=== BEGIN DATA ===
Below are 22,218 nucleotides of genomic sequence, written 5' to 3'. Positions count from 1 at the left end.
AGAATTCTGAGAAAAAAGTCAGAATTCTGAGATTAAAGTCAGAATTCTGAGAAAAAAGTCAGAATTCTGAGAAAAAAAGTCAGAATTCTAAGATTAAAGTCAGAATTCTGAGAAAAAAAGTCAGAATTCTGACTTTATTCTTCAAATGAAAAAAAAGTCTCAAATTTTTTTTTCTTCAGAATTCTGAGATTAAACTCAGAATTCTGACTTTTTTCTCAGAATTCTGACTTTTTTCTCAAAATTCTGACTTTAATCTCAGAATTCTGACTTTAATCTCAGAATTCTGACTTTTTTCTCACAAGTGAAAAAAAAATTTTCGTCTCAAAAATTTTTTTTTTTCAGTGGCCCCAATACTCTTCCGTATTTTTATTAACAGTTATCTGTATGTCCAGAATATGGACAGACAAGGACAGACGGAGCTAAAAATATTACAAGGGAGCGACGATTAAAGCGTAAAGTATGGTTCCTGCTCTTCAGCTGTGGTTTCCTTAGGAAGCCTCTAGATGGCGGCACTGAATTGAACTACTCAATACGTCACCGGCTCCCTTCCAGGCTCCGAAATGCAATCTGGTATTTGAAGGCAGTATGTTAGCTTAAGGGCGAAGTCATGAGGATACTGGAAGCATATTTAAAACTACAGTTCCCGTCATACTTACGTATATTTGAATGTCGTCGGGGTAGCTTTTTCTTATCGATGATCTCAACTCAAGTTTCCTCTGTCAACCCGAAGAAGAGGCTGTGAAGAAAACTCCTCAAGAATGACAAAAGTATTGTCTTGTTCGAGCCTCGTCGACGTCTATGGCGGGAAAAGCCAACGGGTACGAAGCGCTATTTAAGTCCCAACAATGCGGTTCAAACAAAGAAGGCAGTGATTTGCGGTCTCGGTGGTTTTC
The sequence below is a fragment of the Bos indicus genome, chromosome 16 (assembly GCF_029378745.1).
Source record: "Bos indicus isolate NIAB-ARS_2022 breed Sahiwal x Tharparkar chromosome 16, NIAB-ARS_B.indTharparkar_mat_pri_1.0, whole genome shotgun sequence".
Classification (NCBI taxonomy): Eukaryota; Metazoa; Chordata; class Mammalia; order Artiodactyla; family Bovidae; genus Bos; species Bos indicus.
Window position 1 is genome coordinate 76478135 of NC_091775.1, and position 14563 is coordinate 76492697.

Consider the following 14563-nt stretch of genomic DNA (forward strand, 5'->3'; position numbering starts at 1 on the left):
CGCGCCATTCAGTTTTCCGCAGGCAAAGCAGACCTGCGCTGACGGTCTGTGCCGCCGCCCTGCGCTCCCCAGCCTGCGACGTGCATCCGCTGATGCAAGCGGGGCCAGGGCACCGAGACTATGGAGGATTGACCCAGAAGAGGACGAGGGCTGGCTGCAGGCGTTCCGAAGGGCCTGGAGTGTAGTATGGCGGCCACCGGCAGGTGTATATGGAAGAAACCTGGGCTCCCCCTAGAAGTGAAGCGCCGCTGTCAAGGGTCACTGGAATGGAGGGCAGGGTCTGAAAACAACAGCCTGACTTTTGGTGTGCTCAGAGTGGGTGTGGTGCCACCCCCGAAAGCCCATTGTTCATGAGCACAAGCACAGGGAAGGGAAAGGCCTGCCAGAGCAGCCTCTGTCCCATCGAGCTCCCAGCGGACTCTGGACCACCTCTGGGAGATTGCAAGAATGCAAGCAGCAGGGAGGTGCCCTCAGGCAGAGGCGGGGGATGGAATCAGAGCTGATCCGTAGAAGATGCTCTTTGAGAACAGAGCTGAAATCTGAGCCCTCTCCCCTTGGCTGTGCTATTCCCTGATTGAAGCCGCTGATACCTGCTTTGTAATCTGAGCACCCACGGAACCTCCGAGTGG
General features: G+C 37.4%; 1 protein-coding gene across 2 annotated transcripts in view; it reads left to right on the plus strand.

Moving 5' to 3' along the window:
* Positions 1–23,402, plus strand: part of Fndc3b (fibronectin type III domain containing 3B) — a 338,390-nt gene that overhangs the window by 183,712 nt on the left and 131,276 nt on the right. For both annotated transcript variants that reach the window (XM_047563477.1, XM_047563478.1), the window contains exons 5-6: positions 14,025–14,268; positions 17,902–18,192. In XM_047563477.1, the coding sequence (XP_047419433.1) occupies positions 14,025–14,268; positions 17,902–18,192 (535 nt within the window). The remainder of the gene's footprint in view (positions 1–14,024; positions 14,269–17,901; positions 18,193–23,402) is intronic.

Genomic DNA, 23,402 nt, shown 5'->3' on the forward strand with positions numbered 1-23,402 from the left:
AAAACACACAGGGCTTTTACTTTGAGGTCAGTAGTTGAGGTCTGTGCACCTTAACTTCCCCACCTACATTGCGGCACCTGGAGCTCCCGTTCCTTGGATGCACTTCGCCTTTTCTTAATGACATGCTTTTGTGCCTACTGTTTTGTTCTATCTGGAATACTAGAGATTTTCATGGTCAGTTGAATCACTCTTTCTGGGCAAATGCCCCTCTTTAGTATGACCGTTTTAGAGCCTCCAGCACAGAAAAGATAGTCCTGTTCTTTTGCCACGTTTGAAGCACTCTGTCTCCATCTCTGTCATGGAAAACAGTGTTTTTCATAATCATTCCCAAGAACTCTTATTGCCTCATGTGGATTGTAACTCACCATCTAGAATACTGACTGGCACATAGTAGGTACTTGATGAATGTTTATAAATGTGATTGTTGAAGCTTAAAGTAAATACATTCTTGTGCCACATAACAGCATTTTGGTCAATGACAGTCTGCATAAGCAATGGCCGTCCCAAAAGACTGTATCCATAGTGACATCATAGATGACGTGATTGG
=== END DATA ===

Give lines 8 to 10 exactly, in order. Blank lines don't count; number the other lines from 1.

CGCGCCATTCAGTTTTCCGCAGGCAAAGCAGACCTGCGCTGACGGTCTGTGCCGCCGCCCTGCGCTCCCCAGCCTGCGACGTGCATCCGCTGATGCAAGCGGGGCCAGGGCACCGAGACTATGGAGGATTGACCCAGAAGAGGACGAGGGCTGGCTGCAGGCGTTCCGAAGGGCCTGGAGTGTAGTATGGCGGCCACCGGCAGGTGTATATGGAAGAAACCTGGGCTCCCCCTAGAAGTGAAGCGCCGCTGTCAAGGGTCACTGGAATGGAGGGCAGGGTCTGAAAACAACAGCCTGACTTTTGGTGTGCTCAGAGTGGGTGTGGTGCCACCCCCGAAAGCCCATTGTTCATGAGCACAAGCACAGGGAAGGGAAAGGCCTGCCAGAGCAGCCTCTGTCCCATCGAGCTCCCAGCGGACTCTGGACCACCTCTGGGAGATTGCAAGAATGCAAGCAGCAGGGAGGTGCCCTCAGGCAGAGGCGGGGGATGGAATCAGAGCTGATCCGTAGAAGATGCTCTTTGAGAACAGAGCTGAAATCTGAGCCCTCTCCCCTTGGCTGTGCTATTCCCTGATTGAAGCCGCTGATACCTGCTTTGTAATCTGAGCACCCACGGAACCTCCGAGTGG
General features: G+C 37.4%; 1 protein-coding gene across 2 annotated transcripts in view; it reads left to right on the plus strand.

Moving 5' to 3' along the window: